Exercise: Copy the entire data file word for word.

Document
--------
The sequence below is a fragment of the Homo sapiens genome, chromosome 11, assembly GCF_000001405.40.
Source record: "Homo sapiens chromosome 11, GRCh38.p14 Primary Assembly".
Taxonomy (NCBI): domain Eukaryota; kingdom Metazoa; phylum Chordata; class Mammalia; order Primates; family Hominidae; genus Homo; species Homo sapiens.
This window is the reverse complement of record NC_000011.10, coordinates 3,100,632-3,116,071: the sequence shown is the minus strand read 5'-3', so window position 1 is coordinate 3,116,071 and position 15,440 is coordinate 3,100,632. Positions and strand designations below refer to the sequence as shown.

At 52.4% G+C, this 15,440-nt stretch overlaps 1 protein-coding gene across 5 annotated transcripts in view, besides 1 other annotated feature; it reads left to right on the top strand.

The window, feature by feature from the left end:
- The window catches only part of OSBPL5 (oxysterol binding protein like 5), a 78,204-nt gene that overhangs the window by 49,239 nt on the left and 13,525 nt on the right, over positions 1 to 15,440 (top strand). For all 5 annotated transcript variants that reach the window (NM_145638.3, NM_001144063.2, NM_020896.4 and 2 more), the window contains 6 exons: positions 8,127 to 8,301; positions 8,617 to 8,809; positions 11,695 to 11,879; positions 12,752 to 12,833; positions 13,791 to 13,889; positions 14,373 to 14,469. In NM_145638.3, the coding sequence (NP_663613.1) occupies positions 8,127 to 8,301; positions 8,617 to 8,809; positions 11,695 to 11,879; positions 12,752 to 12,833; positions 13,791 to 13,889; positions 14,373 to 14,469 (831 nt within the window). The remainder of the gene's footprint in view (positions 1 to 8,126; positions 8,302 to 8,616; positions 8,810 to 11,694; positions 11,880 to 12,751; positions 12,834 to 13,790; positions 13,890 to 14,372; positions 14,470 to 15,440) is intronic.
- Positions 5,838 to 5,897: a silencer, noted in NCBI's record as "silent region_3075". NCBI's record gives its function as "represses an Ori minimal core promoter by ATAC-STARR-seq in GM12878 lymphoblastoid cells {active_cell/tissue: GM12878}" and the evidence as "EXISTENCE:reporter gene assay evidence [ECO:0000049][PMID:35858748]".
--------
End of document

The sequence below is a fragment of the Homo sapiens genome, chromosome 11, assembly GCF_000001405.40.
Source record: "Homo sapiens chromosome 11, GRCh38.p14 Primary Assembly".
Taxonomy (NCBI): domain Eukaryota; kingdom Metazoa; phylum Chordata; class Mammalia; order Primates; family Hominidae; genus Homo; species Homo sapiens.
This window is the reverse complement of record NC_000011.10, coordinates 3,100,632-3,116,071: the sequence shown is the minus strand read 5'-3', so window position 1 is coordinate 3,116,071 and position 15,440 is coordinate 3,100,632. Positions and strand designations below refer to the sequence as shown.

At 52.4% G+C, this 15,440-nt stretch overlaps 1 protein-coding gene across 5 annotated transcripts in view, besides 1 other annotated feature; it reads left to right on the top strand.

The window, feature by feature from the left end:
- The window catches only part of OSBPL5 (oxysterol binding protein like 5), a 78,204-nt gene that overhangs the window by 49,239 nt on the left and 13,525 nt on the right, over positions 1 to 15,440 (top strand). For all 5 annotated transcript variants that reach the window (NM_145638.3, NM_001144063.2, NM_020896.4 and 2 more), the window contains 6 exons: positions 8,127 to 8,301; positions 8,617 to 8,809; positions 11,695 to 11,879; positions 12,752 to 12,833; positions 13,791 to 13,889; positions 14,373 to 14,469. In NM_145638.3, the coding sequence (NP_663613.1) occupies positions 8,127 to 8,301; positions 8,617 to 8,809; positions 11,695 to 11,879; positions 12,752 to 12,833; positions 13,791 to 13,889; positions 14,373 to 14,469 (831 nt within the window). The remainder of the gene's footprint in view (positions 1 to 8,126; positions 8,302 to 8,616; positions 8,810 to 11,694; positions 11,880 to 12,751; positions 12,834 to 13,790; positions 13,890 to 14,372; positions 14,470 to 15,440) is intronic.
- Positions 5,838 to 5,897: a silencer, noted in NCBI's record as "silent region_3075". NCBI's record gives its function as "represses an Ori minimal core promoter by ATAC-STARR-seq in GM12878 lymphoblastoid cells {active_cell/tissue: GM12878}" and the evidence as "EXISTENCE:reporter gene assay evidence [ECO:0000049][PMID:35858748]".